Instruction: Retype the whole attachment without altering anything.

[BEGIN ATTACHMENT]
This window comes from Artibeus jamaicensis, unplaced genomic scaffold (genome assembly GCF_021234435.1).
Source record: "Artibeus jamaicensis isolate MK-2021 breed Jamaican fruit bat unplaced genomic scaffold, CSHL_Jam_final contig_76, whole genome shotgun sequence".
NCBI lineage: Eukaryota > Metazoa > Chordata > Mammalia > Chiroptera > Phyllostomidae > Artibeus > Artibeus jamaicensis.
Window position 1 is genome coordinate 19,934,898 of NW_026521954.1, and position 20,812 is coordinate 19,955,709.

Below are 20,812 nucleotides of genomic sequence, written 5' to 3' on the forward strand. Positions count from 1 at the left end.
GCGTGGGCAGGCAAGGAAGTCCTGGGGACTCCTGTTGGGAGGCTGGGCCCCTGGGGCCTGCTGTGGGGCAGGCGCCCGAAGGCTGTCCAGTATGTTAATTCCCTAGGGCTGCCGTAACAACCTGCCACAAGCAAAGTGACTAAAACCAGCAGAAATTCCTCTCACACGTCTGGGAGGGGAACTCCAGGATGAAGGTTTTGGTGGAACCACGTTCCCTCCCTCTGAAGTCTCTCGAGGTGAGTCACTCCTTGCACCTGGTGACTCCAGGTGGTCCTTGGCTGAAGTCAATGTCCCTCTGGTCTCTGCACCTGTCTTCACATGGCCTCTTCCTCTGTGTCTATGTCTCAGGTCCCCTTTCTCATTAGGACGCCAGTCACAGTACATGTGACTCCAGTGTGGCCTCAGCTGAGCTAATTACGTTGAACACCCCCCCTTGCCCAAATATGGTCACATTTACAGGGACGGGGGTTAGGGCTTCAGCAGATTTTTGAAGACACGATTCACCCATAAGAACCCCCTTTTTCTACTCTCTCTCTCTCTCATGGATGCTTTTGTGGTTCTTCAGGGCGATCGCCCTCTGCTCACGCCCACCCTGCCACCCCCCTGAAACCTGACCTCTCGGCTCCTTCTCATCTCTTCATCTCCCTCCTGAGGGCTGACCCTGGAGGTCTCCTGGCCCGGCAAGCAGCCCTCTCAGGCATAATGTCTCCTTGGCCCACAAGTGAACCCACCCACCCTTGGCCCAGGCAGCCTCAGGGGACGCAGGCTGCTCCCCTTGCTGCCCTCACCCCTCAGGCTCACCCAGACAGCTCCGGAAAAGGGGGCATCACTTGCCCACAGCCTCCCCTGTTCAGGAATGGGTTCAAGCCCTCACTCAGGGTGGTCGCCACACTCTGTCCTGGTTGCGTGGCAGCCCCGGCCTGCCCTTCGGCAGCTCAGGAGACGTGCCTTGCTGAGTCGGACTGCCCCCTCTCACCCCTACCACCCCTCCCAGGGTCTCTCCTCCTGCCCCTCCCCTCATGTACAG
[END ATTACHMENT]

This window comes from Artibeus jamaicensis, unplaced genomic scaffold (genome assembly GCF_021234435.1).
Source record: "Artibeus jamaicensis isolate MK-2021 breed Jamaican fruit bat unplaced genomic scaffold, CSHL_Jam_final contig_76, whole genome shotgun sequence".
NCBI lineage: Eukaryota > Metazoa > Chordata > Mammalia > Chiroptera > Phyllostomidae > Artibeus > Artibeus jamaicensis.
Window position 1 is genome coordinate 19,934,898 of NW_026521954.1, and position 20,812 is coordinate 19,955,709.

Below are 20,812 nucleotides of genomic sequence, written 5' to 3' on the forward strand. Positions count from 1 at the left end.
GCGTGGGCAGGCAAGGAAGTCCTGGGGACTCCTGTTGGGAGGCTGGGCCCCTGGGGCCTGCTGTGGGGCAGGCGCCCGAAGGCTGTCCAGTATGTTAATTCCCTAGGGCTGCCGTAACAACCTGCCACAAGCAAAGTGACTAAAACCAGCAGAAATTCCTCTCACACGTCTGGGAGGGGAACTCCAGGATGAAGGTTTTGGTGGAACCACGTTCCCTCCCTCTGAAGTCTCTCGAGGTGAGTCACTCCTTGCACCTGGTGACTCCAGGTGGTCCTTGGCTGAAGTCAATGTCCCTCTGGTCTCTGCACCTGTCTTCACATGGCCTCTTCCTCTGTGTCTATGTCTCAGGTCCCCTTTCTCATTAGGACGCCAGTCACAGTACATGTGACTCCAGTGTGGCCTCAGCTGAGCTAATTACGTTGAACACCCCCCCTTGCCCAAATATGGTCACATTTACAGGGACGGGGGTTAGGGCTTCAGCAGATTTTTGAAGACACGATTCACCCATAAGAACCCCCTTTTTCTACTCTCTCTCTCTCTCATGGATGCTTTTGTGGTTCTTCAGGGCGATCGCCCTCTGCTCACGCCCACCCTGCCACCCCCCTGAAACCTGACCTCTCGGCTCCTTCTCATCTCTTCATCTCCCTCCTGAGGGCTGACCCTGGAGGTCTCCTGGCCCGGCAAGCAGCCCTCTCAGGCATAATGTCTCCTTGGCCCACAAGTGAACCCACCCACCCTTGGCCCAGGCAGCCTCAGGGGACGCAGGCTGCTCCCCTTGCTGCCCTCACCCCTCAGGCTCACCCAGACAGCTCCGGAAAAGGGGGCATCACTTGCCCACAGCCTCCCCTGTTCAGGAATGGGTTCAAGCCCTCACTCAGGGTGGTCGCCACACTCTGTCCTGGTTGCGTGGCAGCCCCGGCCTGCCCTTCGGCAGCTCAGGAGACGTGCCTTGCTGAGTCGGACTGCCCCCTCTCACCCCTACCACCCCTCCCAGGGTCTCTCCTCCTGCCCCTCCCCTCATGTACAG